101. Home, Marilynne Robinson
  102. Tinkers, Paul Harding
  103. Coup de Grâce, Marguerite Yourcenar
  104. Native Son, Richard Wright
  105. Atonement, Ian McEwan
  106. Sense and Sensibility, Jane Austen
  107. The Bell Jar, Sylvia Plath
  108. The Handmaid’s Tale, Margaret Atwood
  109. The Power and the Glory, Graham Greene
  110. Bleak House, Charles Dickens
  111. Ethan Frome, Edith Wharton
  112. The Age of Innocence, Edith Wharton
  113. Sophie’s Choice, William Styron
  114. The Virgin Suicides, Jeffrey Eugenides
  115. A Room with a View, E.M. Forster
  116. A Farewell to Arms, Ernest Hemingway
  117. If on a winter’s night a traveler, Italo Calvino
  118. The Awakening, Kate Chopin
  119. Appointment in Samarra, John O’Hara
  120. As I Lay Dying, William Faulkner
  121. The Makioka Sisters, Tanizaki Jun’ichiro
  122. Middlesex, Jeffrey Eugenides
  123. Angle of Repose, Wallace Stegner
  124. For Whom the Bell Tolls, Ernest Hemingway
  125. Henderson the Rain King, Saul Bellow
  126. The Chaneysville Incident, David Bradley
  127. Mrs. Stevens Hears the Mermaids Singing, May Sarton
  128. The Heart of the Matter, Graham Greene
  129. Lincoln in the Bardo, George Saunders
  130. The Orphan Master’s Son, Adam Johnson
  131. Written on the Body, Jeanette Winterson
  132. Transparent Things, Vladimir Nabokov
  133. Mating, Norman Rush
  134. Austerlitz, W.G. Sebald
  135. Those Who Leave and Those Who Stay, Elena Ferrante
  136. The Wallcreeper, Nell Zink
  137. The Namesake, Jhumpa Lahiri
  138. Bright Lights, Big City, Jay McInerney
  139. A Visit from the Goon Squad, Jennifer Egan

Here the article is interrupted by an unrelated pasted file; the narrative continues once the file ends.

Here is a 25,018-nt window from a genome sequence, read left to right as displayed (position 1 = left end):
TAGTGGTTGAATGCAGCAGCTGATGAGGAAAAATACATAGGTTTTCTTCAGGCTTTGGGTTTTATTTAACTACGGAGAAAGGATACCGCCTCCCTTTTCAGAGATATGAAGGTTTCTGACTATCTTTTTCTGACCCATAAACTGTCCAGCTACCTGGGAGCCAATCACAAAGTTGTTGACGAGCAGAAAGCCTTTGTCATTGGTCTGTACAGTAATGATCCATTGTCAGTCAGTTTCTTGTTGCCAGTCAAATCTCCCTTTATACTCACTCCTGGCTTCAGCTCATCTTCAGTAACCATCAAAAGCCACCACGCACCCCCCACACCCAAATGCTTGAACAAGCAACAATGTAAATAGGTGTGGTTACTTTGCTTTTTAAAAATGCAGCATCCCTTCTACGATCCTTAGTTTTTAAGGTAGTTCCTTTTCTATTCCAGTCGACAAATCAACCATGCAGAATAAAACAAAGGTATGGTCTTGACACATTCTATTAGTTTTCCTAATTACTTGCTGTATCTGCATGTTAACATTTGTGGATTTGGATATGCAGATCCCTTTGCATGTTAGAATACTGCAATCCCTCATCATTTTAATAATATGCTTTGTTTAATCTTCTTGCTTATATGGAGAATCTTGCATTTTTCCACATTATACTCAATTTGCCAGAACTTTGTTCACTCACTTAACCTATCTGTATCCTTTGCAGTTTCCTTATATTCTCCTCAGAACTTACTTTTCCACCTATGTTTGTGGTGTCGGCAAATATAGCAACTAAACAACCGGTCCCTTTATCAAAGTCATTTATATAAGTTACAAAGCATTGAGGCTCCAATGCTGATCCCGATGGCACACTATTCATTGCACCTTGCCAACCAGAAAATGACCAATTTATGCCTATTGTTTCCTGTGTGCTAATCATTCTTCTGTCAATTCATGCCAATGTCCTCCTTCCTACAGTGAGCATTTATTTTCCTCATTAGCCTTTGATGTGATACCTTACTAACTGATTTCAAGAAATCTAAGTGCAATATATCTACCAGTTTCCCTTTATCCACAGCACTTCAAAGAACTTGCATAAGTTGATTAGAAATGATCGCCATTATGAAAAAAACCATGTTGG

140. All the Pretty Horses, Cormac McCarthy
  141. Saturday, Ian McEwan
  142. My Name Is Red, Orhan Pamuk
  143. The Marriage Plot, Jeffrey Eugenides
  144. The Patrick Melrose Novels, Edward St. Aubyn
  145. Light Years, James Salter
  146. To Siberia, Per Petterson
  147. One Hundred Years of Solitude, Gabriel Garcia Márquez
  148. The Way We Live Now, Anthony Trollope
  149. Never Let Me Go, Kazuo Ishiguro
  150. The Black Sheep, Honoré de Balzac
  151. Slaughterhouse-Five, Kurt Vonnegut
  152. On Beauty, Zadie Smith
  153. Cloudsplitter, Russell Banks
  154. Troubling Love, Elena Ferrante
  155. Hunger, Knut Hamsun
  156. The Unbearable Lightness of Being, Milan Kundera
  157. What Is the What, Dave Eggers
  158. The Joke, Milan Kundera
  159. The Remains of the Day, Kazuo Ishiguro
  160. Silence, Endo Shusaku
  161. The Brief Wondrous Life of Oscar Wao, Junot Díaz
  162. The House of Mirth, Edith Wharton
  163. The Thousand Autumns of Jacob de Zoet, David Mitchell
  164. Absurdistan, Gary Shteyngart
  165. Tess of the D’Urbervilles, Thomas Hardy
  166. The End of the Story, Lydia Davis
  167. The Art of Fielding, Chad Harbach
  168. The Sportswriter, Richard Ford
  169. Super Sad True Love Story, Gary Shteyngart
  170. Jazz, Toni Morrison
  171. The Beautiful and Damned, F. Scott Fitzgerald
  172. The Master and Margarita, Mikhail Bulgakov
  173. Mansfield Park, Jane Austen
  174. Jacob’s Room, Virginia Woolf
  175. Le Père Goriot, Honoré de Balzac
  176. Loving, Henry Green
  177. Fates and Furies, Lauren Groff
  178. The Wind-Up Bird Chronicle, Murakami Haruki
  179. The Goldfinch, Donna Tartt
  180. Comedy in a Minor Key, Hans Keilson
  181. Wolf Hall, Hilary Mantel
  182. Bring Up the Bodies, Hilary Mantel
  183. The Diary of a Mad Old Man, Tanizaki Jun’ichiro
  184. The Voyage Out, Virginia Woolf
  185. Eugénie Grandet, Honoré de Balzac
  186. Adam Bede, George Eliot
  187. A Sentimental Education, Gustave Flaubert
  188. Herzog, Saul Bellow
  189. The Association of Small Bombs,
  190. Summer, Edith Wharton
  191. Out, Natsuo Kirino
  192. To Kill a Mockingbird, Harper Lee
  193. Thousand Cranes, Yasunari Kawabata
  194. The Russian Debutante’s Handbook, Gary Shteyngart
  195. The Mill on the Floss, George Eliot
  196. Mislaid, Nell Zink
  197. Life & Times of Michael K, J.M. Coetzee
  198. The Sellout, Paul Beatty